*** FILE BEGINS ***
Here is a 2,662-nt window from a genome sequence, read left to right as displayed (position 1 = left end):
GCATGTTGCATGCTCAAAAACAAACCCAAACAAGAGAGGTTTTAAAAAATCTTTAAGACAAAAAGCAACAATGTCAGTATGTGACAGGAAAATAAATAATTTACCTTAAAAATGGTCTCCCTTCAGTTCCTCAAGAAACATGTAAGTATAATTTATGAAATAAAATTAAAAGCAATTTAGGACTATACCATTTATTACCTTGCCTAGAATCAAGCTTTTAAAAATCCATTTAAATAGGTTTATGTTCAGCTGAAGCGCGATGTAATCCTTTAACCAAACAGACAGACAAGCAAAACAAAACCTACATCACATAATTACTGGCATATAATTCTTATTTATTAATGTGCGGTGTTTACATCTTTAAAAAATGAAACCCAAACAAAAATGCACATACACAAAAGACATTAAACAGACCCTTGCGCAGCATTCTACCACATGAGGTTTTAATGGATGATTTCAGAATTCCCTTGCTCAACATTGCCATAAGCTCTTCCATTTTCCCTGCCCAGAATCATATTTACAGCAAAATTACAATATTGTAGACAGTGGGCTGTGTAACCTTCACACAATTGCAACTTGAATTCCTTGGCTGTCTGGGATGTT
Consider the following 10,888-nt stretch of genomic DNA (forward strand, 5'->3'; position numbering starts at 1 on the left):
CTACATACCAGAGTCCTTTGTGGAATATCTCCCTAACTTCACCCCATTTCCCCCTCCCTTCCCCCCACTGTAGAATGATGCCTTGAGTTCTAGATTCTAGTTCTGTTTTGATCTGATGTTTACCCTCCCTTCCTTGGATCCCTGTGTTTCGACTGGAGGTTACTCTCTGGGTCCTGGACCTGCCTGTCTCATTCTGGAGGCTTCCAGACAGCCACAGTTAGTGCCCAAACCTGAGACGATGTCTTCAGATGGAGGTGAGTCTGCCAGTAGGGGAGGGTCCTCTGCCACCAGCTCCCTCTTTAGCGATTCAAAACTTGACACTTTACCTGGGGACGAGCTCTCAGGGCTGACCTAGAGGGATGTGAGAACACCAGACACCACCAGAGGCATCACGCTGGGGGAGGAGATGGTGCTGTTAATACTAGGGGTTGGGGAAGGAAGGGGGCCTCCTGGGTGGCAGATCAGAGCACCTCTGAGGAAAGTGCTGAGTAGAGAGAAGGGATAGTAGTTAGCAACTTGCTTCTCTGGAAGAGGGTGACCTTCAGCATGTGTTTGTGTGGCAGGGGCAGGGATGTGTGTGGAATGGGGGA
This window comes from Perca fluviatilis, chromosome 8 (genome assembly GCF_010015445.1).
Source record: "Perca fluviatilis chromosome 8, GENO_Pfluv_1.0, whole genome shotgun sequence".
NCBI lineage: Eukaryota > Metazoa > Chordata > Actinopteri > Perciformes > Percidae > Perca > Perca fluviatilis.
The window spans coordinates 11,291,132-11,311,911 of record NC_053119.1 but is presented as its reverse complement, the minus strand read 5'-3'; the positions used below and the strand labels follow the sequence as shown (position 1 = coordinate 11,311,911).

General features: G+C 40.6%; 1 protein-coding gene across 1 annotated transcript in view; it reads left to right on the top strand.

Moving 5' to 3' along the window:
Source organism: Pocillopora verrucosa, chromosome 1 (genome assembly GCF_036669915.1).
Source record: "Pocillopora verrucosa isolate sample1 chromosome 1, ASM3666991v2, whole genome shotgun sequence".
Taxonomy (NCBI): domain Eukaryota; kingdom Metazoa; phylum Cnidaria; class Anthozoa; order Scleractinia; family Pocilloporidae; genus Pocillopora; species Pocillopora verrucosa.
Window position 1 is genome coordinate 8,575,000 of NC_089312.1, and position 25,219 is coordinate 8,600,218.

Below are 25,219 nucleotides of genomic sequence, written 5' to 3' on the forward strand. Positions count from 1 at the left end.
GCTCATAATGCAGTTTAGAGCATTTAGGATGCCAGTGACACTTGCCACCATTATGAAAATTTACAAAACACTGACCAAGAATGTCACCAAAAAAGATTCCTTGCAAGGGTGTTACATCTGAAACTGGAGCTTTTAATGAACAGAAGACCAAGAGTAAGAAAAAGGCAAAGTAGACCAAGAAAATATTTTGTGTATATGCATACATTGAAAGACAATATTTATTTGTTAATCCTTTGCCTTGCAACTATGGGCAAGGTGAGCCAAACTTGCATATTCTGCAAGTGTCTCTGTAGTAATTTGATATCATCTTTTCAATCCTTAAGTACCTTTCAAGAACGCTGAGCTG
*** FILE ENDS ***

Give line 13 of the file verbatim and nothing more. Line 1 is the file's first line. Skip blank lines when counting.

Taxonomy (NCBI): domain Eukaryota; kingdom Metazoa; phylum Cnidaria; class Anthozoa; order Scleractinia; family Pocilloporidae; genus Pocillopora; species Pocillopora verrucosa.